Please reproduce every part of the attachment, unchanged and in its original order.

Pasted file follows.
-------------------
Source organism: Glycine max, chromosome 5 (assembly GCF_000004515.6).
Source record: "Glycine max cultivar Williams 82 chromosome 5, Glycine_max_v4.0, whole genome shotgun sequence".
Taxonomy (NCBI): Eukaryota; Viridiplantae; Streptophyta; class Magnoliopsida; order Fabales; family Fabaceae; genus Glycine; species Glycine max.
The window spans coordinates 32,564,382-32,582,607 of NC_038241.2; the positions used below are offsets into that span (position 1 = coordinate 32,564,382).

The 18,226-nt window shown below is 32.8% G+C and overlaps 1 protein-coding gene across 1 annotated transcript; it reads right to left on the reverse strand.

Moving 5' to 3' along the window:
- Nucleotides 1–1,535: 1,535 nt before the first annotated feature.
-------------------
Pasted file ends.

Source organism: Glycine max, chromosome 5 (assembly GCF_000004515.6).
Source record: "Glycine max cultivar Williams 82 chromosome 5, Glycine_max_v4.0, whole genome shotgun sequence".
Taxonomy (NCBI): Eukaryota; Viridiplantae; Streptophyta; class Magnoliopsida; order Fabales; family Fabaceae; genus Glycine; species Glycine max.
The window spans coordinates 32,564,382-32,582,607 of NC_038241.2; the positions used below are offsets into that span (position 1 = coordinate 32,564,382).

The 18,226-nt window shown below is 32.8% G+C and overlaps 1 protein-coding gene across 1 annotated transcript; it reads right to left on the reverse strand.

Moving 5' to 3' along the window:
- Nucleotides 1–1,535: 1,535 nt before the first annotated feature.